Autonomous cars are coming, and while it may sometimes feel like they’re already here, they’re really not. It can still be confusing, since every manufacturer with anything remotely like an autonomous vehicle seems to overstate what the cars can do. Luckily, levels of autonomy have been decided, and knowing them can…
Good morning! Welcome to The Morning Shift, your roundup of the auto news you crave, all in one place every weekday morning. Here are the important stories you need to know.
Both National Highway Traffic Safety Administration and the National Transportation Safety Board are currently investigating a fatal crash that killed Joshua D. Brown back in May, where Brown’s Tesla Model S was cruising in semi-autonomous Autopilot mode. We don’t know what the exact outcome of those will be just yet,…
It used to be that automakers had to (that’s a soft “had to”) meet a corporate average fuel economy (CAFE) goal of 54.5 mpg by 2025, but now it seems that the EPA, the National Highway Traffic Safety Administration (NHTSA) and California Air Resources Board (CARB) are rethinking that number.
The National Highway Traffic and Safety Administration is currently investigating Tesla for a number of high-profile crashes recently, most prominently the fatal crash of Joshua Brown behind the wheel of his Model S on Autopilot. And NHTSA has published everything it wants Tesla to tell it.
Joshua D. Brown was killed when his Tesla Model S crashed into the side of a tractor trailer on May 7th, leading to an NHTSA investigation of Tesla’s Autopilot feature. A new report claims that a Harry Potter movie could be heard playing in the car after the crash. Update: Police report a DVD player was found inside…
One person died in a May crash in Florida involving a Tesla Model S cruising on its semi-autonomous Autopilot mode, as Tesla has officially confirmed. NHTSA is currently investigating the wreck.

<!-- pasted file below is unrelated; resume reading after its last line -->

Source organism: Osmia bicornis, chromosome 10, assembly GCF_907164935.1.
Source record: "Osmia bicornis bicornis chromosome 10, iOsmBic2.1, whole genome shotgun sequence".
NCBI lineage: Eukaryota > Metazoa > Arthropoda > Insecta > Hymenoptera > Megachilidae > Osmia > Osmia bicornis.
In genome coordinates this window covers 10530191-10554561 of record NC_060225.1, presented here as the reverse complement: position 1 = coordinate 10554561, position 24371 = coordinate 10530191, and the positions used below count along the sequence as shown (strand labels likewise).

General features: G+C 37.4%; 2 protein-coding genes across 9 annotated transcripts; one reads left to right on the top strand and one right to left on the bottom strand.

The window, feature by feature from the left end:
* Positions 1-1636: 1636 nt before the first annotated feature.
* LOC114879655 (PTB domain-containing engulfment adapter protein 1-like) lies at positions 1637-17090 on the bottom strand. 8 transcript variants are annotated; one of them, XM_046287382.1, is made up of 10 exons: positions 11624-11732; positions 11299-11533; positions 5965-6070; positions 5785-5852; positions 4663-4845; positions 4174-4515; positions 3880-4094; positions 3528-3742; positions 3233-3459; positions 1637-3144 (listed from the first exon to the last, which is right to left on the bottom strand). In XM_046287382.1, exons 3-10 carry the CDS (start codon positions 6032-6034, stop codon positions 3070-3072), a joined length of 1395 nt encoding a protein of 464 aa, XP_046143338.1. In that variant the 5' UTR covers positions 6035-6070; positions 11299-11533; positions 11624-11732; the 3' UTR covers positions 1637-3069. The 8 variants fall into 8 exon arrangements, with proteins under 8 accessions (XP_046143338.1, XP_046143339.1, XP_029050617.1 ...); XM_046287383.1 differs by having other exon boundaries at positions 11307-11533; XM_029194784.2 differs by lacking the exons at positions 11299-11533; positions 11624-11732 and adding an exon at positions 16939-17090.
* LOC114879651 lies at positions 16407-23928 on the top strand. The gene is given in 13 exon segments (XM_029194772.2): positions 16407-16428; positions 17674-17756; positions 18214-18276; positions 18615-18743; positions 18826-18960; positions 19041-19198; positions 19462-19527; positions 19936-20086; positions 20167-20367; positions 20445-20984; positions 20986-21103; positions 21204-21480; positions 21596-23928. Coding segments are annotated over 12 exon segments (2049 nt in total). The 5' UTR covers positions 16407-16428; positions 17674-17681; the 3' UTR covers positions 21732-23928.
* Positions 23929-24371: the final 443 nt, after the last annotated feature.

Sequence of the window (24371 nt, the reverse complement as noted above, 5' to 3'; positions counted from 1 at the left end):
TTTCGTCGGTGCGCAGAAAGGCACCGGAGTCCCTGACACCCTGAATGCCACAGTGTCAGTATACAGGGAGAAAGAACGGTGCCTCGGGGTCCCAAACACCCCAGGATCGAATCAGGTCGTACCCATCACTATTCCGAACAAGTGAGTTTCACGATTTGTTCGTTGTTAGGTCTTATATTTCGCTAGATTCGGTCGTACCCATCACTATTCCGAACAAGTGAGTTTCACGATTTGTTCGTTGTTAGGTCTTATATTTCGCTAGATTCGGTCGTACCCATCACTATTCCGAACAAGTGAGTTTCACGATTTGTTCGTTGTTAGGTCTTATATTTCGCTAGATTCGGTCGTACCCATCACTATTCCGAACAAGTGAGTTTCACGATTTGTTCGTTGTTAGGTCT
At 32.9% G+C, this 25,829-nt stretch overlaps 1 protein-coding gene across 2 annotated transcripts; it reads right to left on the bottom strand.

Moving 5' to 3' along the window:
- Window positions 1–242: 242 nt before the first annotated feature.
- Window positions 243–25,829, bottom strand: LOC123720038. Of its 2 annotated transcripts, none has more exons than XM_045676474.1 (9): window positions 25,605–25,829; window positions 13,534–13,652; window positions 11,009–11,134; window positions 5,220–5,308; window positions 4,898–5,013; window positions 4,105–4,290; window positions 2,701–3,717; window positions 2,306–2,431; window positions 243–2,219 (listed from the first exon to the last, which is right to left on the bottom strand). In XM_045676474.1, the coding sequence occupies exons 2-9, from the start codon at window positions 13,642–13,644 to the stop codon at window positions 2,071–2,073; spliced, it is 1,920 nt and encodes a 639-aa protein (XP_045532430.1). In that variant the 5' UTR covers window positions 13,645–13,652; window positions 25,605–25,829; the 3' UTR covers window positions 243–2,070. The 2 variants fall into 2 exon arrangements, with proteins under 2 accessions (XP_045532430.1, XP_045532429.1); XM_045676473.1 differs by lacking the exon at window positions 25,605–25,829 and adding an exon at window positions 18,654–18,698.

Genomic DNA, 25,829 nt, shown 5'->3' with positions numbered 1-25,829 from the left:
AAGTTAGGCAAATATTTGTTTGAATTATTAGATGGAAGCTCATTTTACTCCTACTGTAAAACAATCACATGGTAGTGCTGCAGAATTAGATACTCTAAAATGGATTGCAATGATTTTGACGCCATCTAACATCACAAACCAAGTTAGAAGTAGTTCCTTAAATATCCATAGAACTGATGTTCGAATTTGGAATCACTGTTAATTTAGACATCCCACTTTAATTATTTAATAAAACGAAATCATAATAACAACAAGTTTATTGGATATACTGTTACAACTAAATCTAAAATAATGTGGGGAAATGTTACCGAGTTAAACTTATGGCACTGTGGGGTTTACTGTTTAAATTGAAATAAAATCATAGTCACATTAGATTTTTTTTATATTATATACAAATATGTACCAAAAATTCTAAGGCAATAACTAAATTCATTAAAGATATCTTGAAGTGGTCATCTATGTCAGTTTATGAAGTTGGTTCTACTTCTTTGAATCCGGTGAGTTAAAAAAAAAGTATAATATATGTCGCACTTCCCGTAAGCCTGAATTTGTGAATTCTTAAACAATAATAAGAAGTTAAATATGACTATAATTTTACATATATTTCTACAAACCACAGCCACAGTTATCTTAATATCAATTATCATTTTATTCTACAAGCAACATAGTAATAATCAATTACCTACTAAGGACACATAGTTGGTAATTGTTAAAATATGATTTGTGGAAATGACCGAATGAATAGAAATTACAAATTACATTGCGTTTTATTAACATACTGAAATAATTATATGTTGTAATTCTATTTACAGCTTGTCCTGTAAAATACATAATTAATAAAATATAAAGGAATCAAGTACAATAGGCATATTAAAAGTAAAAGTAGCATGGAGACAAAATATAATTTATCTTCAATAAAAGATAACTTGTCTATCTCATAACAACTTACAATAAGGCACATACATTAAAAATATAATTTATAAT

America’s auto safety watchdog, the National Highway Traffic Safety Administration, slammed Tesla Motors today for apparently asking customers to sign nondisclosure agreements after repairs that seemingly bar them from discussing potentially serious safety issues with regulators, Automotive News reported.
Ford, Volvo, Google, Lyft and Uber are joining forces to push the U.S. government to pen regulation that supports autonomous vehicle development and deployment, according to a Reuters report. That’s good news for people yearning to be driven around by robots, because these are some seriously rich and powerful…
Guess what, Twitter? America’s auto safety regulator isn’t having any of your shit today. They get enough of that from the car companies.
The potential for vehicle hacking has long been a thought in the technology era, but now the FBI, U.S. Department of Transportation and the National Highway Traffic Safety Administration are all on board to warn us of just how dangerous the act can get—and how increasingly vulnerable our vehicles are.
Are you just sick to death of having to pay so much attention while driving? Sick of that tedious view out that big window above the radio? Well, you’re in luck: most car manufacturers have reportedly agreed to install automatic emergency braking systems on nearly all cars by 2022.
In 2011, the U.S. Department Of Transportation audited the America’s car safety regulator, the National Highway Traffic Safety Administration, and made recommendations on how it could be better at dealing with car defects. Five years later, a new audit from DOT still sees “significant safety concerns being overlooked.”
We recently tested the all new Cadillac CT6, and we genuinely liked it. Among many of its interesting features was a fancy new rear-view mirror set up that could switch between a mirror reflection and a rear camera feed, which just finally managed to get approval from the National Highway Traffic Safety Administration.
The NHTSA released the alarming traffic fatality figures for the first nine months of 2015, and it wasn’t good—traffic fatalities increased over 2014's figures by 9.3 percent. Why did it shoot up so fast?
Yesterday, the U.S. Department of Transportation, the National Highway Traffic Safety Administration, and 17 major automakers met to cooperate on setting standards. And by coordination, I mean that our government said it’s best when car companies work without them.
You know the 5-star safety rating system used by NHTSA and concerned car-buying parents all over America? The one that tells you that one star is a deathtrap, and five means effective immortality? Well, there’s a proposal out now to apply that same sort of thing to vehicle lighting. And yes, the amber/red indicator…